Future Proofing: Innovative Woodland Planting
Primary management objectives for Nursery Wood are to develop a woodland that is resilient; will produce valuable timber; is rich in fauna and flora; is accessible and can be enjoyed by the local community.
Nursery Wood, Dunsby, Bourne, Lincolnshire.
The 1.1ha Nursery Wood was planted in 2008 on former agricultural land next to owner Hugh Dorrington’s Aveland Nurserywhich specialises in growing trees and shrubs from seed. Primary management objectives for Nursery Wood are to develop a woodland that is resilient; will produce valuable timber; is rich in fauna and flora; is accessible and can be enjoyed by the local community. In 2017 the wood won gold in the RFS Excellence in Forestry Small and Farm Woodlands Awards.
Local soils are a fairly heavy/medium loam that retains moisture well. Hugh has planted more than 30 species in intimate mixes in a spiral pattern. This creates flexibility as trees face unknown challenges from pests, diseases and environmental change in future decades.
Unlike block planting, if any one species is fatally impacted in the future, the overall wood canopy will continue as other trees take their place. Understorey species shade timber trees, encouraging straight and clean stems, and create a delightful ‘natural’ woodscape to walk through.
By including a number of potentially high-value timber species within mixes, management can steer the composition of the wood in the direction of the most profitable markets as these develop.
Woodland Edge Mix
Hugh has planted the two outer rings of his spiral pattern with a Woodland Edge mix, planting 2-4 of the same species together.
He aims for the wood edge to be an attractive welcome to the wood for local people who use it, and importantly for pollinator insects and birds.
Shrubs and wood edge trees were chosen to provide continuous flowering from February to late June, and many produce berries and fruits. Hugh is considering adding garden privet and buddleia for the summer butterflies.
Woodland Trees were planted as an intimate mixture. First, potted trees were scattered over the site. Then half the bare-rooted woodland species were mixed together in one planting bag and the other half in another planting bag.
The first and third circuits of the spiral were planted at 2.5 x 2.5m spacing from the first bag. The second and fourth circuits were planted from the second bag, and so on. Three grassy rides meeting in the middle are just visible in the photo above.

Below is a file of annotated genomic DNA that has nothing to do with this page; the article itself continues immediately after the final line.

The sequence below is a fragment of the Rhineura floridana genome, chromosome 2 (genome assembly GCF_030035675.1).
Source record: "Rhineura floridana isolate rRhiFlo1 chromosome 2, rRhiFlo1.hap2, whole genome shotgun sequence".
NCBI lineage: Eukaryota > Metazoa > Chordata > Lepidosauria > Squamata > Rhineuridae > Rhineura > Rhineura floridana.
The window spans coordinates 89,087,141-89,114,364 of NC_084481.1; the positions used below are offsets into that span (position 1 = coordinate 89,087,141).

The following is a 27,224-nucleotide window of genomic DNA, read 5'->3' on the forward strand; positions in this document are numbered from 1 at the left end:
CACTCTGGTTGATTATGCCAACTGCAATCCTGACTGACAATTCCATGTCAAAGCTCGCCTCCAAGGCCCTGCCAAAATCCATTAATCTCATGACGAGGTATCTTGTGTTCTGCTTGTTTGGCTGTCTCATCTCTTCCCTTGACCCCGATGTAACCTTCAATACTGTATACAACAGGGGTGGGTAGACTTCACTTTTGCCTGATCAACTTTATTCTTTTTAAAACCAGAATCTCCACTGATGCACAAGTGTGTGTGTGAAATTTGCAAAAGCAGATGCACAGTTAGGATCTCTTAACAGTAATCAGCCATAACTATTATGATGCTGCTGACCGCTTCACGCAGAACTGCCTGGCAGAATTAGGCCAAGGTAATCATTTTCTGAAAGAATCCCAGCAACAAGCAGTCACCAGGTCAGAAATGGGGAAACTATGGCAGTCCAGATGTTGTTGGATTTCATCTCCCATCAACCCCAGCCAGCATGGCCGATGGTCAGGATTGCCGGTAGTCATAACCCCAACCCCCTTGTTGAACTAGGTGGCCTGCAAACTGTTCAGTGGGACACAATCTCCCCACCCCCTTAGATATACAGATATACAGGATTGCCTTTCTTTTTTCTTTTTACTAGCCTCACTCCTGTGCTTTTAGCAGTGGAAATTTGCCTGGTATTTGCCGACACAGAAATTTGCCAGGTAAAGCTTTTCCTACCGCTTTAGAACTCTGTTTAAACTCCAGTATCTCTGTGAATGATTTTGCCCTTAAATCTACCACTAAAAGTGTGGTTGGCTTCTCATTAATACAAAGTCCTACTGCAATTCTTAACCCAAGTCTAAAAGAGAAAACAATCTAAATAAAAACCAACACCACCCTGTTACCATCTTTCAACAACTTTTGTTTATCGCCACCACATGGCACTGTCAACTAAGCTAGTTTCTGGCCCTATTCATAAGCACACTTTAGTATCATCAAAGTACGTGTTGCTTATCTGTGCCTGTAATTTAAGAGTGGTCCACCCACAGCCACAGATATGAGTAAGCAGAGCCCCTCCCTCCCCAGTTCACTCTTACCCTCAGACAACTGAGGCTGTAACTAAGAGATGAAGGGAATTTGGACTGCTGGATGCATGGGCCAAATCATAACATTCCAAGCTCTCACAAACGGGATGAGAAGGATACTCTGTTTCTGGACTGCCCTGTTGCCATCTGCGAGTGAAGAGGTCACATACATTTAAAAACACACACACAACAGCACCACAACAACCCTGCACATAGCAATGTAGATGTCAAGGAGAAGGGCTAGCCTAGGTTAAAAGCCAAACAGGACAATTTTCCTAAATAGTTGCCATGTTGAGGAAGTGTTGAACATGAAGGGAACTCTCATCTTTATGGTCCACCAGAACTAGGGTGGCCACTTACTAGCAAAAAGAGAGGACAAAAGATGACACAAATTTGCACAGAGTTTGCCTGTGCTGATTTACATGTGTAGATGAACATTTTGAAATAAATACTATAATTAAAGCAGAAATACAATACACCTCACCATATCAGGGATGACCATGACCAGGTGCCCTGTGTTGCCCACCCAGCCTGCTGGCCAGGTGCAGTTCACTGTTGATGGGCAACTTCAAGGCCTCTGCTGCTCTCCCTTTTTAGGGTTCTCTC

The main potential timber trees are pedunculate and sessile oak with ash, cherry, and wild service trees. Understory trees include hazel, field maple and hornbeam. The approach can be scaled up for larger woodland by planting individual compartments along similar lines.
Provenance and costs
Hugh collects seed from recognised local sources. Acorns for the wood were collected from oaks at nearby Grimsthorpe Castle. Other seed was collected from local sources where possible and grown on in the adjacent Aveland Trees Nursery.
Establishment costs at £2,400 per hectare and ongoing maintenance costs are no more than for traditional plantings.
Nursery Wood Tree Species
|Pedunculate Oak||Quercus robur||20|
|Sessile Oak||Quercus petraea||5|
|Field Maple||Acer campestre||15|
|Wild Cherry||Prunus avium||4|
|Silver Birch||Betula pendula||3|
|Crab Apple||Malus sylvestris||2|
|Goat Willow||Salix caprea||1|
|Small-leaved Lime||Tilia cordata||)|
|Wild Pear||Pyrus communis||)|
|Wild Service||Sorbus torminalis||)|
|Wych Elm||Ulmus glabra||)|
|Sweet Chestnut||Castanea sativa||)|
|Coastal Redwood||Sequoia sempervirens||)|
|Giant Redwood||Sequoia dendron||)|
|Midland Hawthorn||Crataegus laevigata||15|
|Guelder Rose||Viburnum opulus||15|
|Wild Privet||Ligustrum vulgare||10|
|Garden Privet||Ligustrum ovalifolium||2|
|Myrobalan Plum||Prunus cerasifera||4|
|Wild Bullace||Prunus insititia||10|
|Purging Buckthorn||Rhamnus catharticus||2|
Oaks are reaching a size and age when they become vulnerable to grey squirrels, and traps are being used. Deer damage is mainly from muntjac. Where coppicing has taken place, cuttings are left over the stumps to prevent new growth from being nibbled.
For the first two years, the whole site was mown and weeds controlled with a spot spray of Glyphosate around each tree. The spiral pattern makes mowing a continuous operation, with no need to turn around at the end of each row. In subsequent years just the main rides were kept mown.
In year 8, a system of footpaths was established following the spiral planting lines. This allowed access to the entire wood, enabling management to begin.
An initial focus on ash is to raise the crown above the reach of the Chalara ash dieback fungus, which sporulates in the leaf litter. Despite Chalara in the area, Hugh believes his pruning has prevented some trees from being infected. Other trees that have been infected to recover despite some crown die back in the previous season.
Pruning has started on oak and other potential timber trees. Understorey trees are being pollarded or coppiced as necessary to keep their crowns below those of the timber trees.
Coppicing of woodland edge shrubs has begun on a 10-year rotation to ensure strong growth and flowering every year.
Future management will encourage the growth of high-quality timber in this small woodland.
A rich flora and fauna is beginning to emerge, encouraged by the mix of trees and shrubs. A 2018 moth survey is expected to report a wide range of insect species.
The wood is proving attractive to birds -willow warblers, blackcaps, whitethroat, chiff chaff, and turtle doves have all moved in. The wood is regularly used by dog walkers and others, with local groups using it as a venue for events.
While individual trees within the wood have been affected by a range of diseases, the wood has so far proved itself resilient.
More information: www.avelandtrees.co.uk